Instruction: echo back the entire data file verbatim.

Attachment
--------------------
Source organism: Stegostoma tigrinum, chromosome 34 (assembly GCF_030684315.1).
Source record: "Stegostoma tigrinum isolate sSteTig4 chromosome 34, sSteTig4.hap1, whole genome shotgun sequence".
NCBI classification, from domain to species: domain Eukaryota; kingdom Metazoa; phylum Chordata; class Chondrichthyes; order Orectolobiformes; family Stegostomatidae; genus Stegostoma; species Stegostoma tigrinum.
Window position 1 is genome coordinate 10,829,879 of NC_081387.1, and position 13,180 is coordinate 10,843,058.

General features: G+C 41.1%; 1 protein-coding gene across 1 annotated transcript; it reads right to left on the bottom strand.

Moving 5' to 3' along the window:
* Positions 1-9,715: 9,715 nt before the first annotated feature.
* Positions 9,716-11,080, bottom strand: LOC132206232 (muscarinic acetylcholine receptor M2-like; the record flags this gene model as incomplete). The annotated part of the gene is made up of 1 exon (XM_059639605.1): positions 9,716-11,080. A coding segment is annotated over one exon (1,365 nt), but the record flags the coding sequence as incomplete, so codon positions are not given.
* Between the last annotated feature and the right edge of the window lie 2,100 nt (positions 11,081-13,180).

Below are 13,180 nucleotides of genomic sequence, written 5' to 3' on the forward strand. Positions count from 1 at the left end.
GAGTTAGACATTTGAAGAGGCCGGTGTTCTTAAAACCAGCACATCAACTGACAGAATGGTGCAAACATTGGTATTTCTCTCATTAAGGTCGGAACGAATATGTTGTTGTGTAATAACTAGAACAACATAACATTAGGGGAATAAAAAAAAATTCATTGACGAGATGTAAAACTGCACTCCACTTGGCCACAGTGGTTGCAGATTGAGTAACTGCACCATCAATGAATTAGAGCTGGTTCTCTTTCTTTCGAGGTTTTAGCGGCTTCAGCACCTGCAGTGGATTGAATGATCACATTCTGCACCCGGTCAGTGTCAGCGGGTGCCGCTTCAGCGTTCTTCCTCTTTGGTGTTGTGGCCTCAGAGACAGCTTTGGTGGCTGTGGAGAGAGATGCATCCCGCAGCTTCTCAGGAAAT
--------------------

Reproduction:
Source organism: Stegostoma tigrinum, chromosome 34 (assembly GCF_030684315.1).
Source record: "Stegostoma tigrinum isolate sSteTig4 chromosome 34, sSteTig4.hap1, whole genome shotgun sequence".
NCBI classification, from domain to species: domain Eukaryota; kingdom Metazoa; phylum Chordata; class Chondrichthyes; order Orectolobiformes; family Stegostomatidae; genus Stegostoma; species Stegostoma tigrinum.
Window position 1 is genome coordinate 10,829,879 of NC_081387.1, and position 13,180 is coordinate 10,843,058.

General features: G+C 41.1%; 1 protein-coding gene across 1 annotated transcript; it reads right to left on the bottom strand.

Moving 5' to 3' along the window:
* Positions 1-9,715: 9,715 nt before the first annotated feature.
* Positions 9,716-11,080, bottom strand: LOC132206232 (muscarinic acetylcholine receptor M2-like; the record flags this gene model as incomplete). The annotated part of the gene is made up of 1 exon (XM_059639605.1): positions 9,716-11,080. A coding segment is annotated over one exon (1,365 nt), but the record flags the coding sequence as incomplete, so codon positions are not given.
* Between the last annotated feature and the right edge of the window lie 2,100 nt (positions 11,081-13,180).

Below are 13,180 nucleotides of genomic sequence, written 5' to 3' on the forward strand. Positions count from 1 at the left end.
GAGTTAGACATTTGAAGAGGCCGGTGTTCTTAAAACCAGCACATCAACTGACAGAATGGTGCAAACATTGGTATTTCTCTCATTAAGGTCGGAACGAATATGTTGTTGTGTAATAACTAGAACAACATAACATTAGGGGAATAAAAAAAAATTCATTGACGAGATGTAAAACTGCACTCCACTTGGCCACAGTGGTTGCAGATTGAGTAACTGCACCATCAATGAATTAGAGCTGGTTCTCTTTCTTTCGAGGTTTTAGCGGCTTCAGCACCTGCAGTGGATTGAATGATCACATTCTGCACCCGGTCAGTGTCAGCGGGTGCCGCTTCAGCGTTCTTCCTCTTTGGTGTTGTGGCCTCAGAGACAGCTTTGGTGGCTGTGGAGAGAGATGCATCCCGCAGCTTCTCAGGAAAT